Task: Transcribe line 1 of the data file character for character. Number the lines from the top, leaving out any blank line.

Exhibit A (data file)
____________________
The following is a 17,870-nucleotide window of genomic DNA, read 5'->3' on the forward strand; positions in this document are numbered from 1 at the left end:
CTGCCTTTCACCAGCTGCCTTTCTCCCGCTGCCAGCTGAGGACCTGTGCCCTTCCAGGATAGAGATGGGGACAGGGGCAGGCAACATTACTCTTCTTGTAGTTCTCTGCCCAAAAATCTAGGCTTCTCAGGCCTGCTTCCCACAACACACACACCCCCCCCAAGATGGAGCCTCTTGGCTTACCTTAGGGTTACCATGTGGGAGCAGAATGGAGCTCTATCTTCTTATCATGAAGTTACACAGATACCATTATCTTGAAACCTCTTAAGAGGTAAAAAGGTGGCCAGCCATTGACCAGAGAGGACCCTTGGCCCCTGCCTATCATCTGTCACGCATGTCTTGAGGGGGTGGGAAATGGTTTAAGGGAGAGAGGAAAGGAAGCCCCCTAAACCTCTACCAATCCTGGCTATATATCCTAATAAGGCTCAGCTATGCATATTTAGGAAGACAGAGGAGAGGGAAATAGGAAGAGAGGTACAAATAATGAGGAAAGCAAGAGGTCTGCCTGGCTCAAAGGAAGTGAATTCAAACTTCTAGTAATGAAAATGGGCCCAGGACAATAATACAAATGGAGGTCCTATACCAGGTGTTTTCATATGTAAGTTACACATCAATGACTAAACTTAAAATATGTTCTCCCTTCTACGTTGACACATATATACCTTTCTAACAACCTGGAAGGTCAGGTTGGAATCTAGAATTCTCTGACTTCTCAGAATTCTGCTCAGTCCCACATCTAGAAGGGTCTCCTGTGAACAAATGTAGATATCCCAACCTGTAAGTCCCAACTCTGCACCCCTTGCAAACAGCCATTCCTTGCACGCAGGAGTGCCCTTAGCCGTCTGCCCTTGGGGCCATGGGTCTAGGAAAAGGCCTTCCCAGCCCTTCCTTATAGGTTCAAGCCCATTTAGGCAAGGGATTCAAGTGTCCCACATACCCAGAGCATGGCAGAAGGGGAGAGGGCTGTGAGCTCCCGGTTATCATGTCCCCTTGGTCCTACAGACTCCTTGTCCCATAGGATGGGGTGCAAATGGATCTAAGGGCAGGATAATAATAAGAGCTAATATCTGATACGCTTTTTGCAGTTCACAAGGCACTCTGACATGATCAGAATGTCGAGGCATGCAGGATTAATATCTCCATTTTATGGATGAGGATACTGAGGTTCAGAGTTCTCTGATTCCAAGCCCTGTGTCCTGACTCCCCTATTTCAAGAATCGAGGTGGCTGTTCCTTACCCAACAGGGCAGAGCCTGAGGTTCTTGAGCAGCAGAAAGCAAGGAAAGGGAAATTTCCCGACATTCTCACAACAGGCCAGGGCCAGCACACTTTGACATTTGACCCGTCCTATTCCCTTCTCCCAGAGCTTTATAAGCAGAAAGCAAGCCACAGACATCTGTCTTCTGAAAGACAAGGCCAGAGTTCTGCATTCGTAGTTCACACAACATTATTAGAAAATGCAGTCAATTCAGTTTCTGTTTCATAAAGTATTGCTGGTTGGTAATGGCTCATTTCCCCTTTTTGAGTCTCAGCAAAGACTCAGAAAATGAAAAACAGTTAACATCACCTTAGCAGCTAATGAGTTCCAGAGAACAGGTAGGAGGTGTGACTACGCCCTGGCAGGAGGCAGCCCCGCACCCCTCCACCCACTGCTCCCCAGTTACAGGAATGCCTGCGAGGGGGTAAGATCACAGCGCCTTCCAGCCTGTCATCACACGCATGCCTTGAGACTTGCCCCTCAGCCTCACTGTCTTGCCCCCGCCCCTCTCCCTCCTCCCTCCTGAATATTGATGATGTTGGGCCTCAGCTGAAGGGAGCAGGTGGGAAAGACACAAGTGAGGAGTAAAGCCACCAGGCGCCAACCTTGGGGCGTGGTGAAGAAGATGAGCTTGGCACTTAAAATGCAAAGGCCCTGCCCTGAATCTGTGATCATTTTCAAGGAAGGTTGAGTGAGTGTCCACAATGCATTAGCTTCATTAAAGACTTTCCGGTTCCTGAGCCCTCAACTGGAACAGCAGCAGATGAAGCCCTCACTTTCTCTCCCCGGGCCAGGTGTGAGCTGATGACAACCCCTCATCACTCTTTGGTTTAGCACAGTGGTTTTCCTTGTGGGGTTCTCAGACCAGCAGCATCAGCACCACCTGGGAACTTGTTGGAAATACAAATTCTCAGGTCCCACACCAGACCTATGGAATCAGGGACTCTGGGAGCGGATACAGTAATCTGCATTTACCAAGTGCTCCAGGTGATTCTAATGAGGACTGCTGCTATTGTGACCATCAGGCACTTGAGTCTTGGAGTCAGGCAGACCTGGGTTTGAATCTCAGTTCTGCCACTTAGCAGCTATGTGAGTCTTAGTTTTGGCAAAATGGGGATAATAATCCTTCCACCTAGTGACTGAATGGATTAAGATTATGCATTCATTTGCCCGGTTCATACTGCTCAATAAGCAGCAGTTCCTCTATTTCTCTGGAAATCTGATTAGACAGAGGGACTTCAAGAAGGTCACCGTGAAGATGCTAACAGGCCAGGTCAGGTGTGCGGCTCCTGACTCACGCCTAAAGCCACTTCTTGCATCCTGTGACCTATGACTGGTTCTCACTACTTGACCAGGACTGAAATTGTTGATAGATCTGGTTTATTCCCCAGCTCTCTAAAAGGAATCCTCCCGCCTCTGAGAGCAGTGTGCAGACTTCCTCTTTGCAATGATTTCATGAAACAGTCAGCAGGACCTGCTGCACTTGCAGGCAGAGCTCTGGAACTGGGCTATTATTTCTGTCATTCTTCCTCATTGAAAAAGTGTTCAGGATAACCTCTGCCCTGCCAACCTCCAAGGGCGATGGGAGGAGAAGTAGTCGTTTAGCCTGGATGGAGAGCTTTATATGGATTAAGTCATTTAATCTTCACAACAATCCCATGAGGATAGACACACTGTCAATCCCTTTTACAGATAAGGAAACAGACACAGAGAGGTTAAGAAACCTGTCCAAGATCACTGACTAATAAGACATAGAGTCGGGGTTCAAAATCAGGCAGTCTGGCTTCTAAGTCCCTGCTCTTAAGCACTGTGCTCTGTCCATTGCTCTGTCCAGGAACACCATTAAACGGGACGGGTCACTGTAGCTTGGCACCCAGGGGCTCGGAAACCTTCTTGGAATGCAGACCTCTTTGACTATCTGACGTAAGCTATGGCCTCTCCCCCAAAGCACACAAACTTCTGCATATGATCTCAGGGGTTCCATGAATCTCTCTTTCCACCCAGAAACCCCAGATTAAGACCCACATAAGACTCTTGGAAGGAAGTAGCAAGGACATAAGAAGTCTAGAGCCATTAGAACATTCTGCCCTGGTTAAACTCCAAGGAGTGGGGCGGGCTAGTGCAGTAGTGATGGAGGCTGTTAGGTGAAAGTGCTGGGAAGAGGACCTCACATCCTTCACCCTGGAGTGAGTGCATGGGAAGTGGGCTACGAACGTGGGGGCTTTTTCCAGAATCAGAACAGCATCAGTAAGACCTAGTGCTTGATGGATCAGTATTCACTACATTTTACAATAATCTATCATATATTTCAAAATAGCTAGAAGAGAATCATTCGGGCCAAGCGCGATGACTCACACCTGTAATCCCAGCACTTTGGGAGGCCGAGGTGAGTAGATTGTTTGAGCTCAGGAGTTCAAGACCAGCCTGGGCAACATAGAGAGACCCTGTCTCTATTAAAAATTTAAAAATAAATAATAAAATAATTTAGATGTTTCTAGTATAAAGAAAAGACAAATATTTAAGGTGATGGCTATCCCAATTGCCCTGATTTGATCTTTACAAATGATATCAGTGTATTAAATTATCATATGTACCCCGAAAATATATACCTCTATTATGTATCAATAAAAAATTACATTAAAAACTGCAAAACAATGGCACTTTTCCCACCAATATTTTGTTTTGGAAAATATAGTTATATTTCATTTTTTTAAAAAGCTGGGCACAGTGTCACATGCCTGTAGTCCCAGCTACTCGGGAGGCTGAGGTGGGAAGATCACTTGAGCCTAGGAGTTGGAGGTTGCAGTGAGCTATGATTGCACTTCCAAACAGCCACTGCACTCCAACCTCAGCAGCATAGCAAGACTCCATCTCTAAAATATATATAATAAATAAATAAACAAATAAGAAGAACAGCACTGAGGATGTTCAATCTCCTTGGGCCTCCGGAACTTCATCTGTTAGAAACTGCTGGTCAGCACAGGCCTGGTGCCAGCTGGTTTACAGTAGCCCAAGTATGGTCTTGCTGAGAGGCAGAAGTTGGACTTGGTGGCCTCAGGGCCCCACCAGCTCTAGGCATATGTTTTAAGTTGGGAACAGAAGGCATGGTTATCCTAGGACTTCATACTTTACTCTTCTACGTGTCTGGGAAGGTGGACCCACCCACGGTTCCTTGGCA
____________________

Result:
The following is a 17,870-nucleotide window of genomic DNA, read 5'->3' on the forward strand; positions in this document are numbered from 1 at the left end: